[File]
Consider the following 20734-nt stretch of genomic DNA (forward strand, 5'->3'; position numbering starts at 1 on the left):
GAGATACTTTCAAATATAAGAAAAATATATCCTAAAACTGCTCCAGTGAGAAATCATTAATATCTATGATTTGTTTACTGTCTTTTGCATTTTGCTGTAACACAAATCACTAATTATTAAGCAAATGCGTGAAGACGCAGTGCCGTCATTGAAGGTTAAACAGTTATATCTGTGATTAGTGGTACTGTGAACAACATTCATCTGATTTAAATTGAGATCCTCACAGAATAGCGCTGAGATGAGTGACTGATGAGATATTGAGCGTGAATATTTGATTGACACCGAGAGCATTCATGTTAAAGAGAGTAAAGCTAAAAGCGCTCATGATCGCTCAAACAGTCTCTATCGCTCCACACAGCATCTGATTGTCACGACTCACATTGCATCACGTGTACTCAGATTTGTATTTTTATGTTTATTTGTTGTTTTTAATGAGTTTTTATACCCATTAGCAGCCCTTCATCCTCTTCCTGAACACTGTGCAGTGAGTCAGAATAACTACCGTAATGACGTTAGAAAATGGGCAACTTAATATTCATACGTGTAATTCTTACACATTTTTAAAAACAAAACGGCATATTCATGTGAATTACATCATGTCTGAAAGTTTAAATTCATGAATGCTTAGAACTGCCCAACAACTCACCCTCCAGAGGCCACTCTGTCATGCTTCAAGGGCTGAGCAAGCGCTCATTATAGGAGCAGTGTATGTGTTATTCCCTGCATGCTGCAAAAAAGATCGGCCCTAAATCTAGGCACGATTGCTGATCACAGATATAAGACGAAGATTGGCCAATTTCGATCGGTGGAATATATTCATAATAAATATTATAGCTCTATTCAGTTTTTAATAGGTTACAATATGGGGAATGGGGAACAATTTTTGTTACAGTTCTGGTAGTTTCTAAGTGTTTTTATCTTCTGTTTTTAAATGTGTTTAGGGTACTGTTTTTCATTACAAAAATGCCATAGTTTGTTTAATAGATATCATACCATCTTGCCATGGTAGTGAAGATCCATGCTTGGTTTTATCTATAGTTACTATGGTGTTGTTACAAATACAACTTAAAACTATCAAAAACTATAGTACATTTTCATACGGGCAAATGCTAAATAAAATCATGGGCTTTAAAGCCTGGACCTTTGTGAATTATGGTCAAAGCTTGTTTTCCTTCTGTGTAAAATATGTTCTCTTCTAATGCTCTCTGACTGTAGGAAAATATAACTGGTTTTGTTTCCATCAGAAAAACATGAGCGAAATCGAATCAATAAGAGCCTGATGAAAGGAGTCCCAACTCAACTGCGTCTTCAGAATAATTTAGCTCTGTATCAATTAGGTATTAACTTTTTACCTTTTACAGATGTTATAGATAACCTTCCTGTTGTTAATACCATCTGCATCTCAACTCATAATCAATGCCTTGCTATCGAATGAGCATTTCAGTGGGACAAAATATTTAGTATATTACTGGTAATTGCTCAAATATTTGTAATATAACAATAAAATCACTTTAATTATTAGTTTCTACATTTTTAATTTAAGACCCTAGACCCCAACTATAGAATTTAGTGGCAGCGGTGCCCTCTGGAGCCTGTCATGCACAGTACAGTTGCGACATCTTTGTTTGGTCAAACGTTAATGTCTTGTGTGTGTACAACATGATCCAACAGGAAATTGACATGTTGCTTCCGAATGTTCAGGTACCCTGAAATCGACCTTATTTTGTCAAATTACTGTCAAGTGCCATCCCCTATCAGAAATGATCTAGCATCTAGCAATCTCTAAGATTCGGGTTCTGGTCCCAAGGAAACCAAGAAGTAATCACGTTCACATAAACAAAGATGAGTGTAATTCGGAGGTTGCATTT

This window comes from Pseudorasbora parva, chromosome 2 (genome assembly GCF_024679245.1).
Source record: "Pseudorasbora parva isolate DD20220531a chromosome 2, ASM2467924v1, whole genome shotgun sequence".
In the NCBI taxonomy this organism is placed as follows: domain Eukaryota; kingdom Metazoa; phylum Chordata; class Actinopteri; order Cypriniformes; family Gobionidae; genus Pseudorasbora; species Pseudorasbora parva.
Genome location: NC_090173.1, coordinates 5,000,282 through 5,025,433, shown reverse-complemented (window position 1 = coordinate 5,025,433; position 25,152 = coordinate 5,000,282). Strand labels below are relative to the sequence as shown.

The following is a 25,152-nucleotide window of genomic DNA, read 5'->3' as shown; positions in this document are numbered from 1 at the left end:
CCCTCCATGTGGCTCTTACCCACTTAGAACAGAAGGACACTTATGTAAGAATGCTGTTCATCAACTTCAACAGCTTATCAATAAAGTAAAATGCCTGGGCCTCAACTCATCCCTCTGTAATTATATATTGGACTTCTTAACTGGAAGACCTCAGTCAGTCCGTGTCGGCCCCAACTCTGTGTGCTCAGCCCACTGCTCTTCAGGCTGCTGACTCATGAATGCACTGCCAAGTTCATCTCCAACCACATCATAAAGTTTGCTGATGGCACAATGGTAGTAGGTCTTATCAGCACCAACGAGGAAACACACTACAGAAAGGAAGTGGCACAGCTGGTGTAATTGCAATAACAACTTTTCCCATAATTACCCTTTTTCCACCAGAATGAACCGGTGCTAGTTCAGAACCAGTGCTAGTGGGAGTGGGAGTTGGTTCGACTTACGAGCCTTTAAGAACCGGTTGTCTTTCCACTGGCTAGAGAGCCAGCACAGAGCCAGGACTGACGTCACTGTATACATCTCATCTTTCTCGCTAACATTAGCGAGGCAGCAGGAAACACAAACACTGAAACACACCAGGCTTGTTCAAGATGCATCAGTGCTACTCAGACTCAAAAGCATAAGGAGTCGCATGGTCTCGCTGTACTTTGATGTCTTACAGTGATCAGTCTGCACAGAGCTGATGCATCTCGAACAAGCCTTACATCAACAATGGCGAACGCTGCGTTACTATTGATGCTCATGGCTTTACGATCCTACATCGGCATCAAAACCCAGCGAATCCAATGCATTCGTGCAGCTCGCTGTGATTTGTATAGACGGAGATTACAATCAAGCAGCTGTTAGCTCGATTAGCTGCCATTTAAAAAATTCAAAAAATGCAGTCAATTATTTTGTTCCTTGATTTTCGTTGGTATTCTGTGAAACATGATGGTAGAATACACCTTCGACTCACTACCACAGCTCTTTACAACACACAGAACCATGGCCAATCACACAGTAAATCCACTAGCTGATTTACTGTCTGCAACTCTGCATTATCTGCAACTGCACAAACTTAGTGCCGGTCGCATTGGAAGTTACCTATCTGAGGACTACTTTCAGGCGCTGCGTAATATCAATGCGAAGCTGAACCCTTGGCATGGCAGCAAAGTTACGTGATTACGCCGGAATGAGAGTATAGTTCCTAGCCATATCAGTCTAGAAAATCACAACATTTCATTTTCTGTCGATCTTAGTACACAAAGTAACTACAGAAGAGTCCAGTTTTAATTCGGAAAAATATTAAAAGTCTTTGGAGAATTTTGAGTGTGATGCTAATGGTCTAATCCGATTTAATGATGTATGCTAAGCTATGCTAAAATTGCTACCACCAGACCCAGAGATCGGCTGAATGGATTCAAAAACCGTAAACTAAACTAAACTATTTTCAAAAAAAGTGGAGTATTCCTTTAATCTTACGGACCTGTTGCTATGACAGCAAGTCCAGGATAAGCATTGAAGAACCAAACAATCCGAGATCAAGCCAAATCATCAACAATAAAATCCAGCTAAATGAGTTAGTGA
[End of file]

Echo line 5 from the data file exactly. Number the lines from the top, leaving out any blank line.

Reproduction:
In the NCBI taxonomy this organism is placed as follows: domain Eukaryota; kingdom Metazoa; phylum Chordata; class Actinopteri; order Cypriniformes; family Gobionidae; genus Pseudorasbora; species Pseudorasbora parva.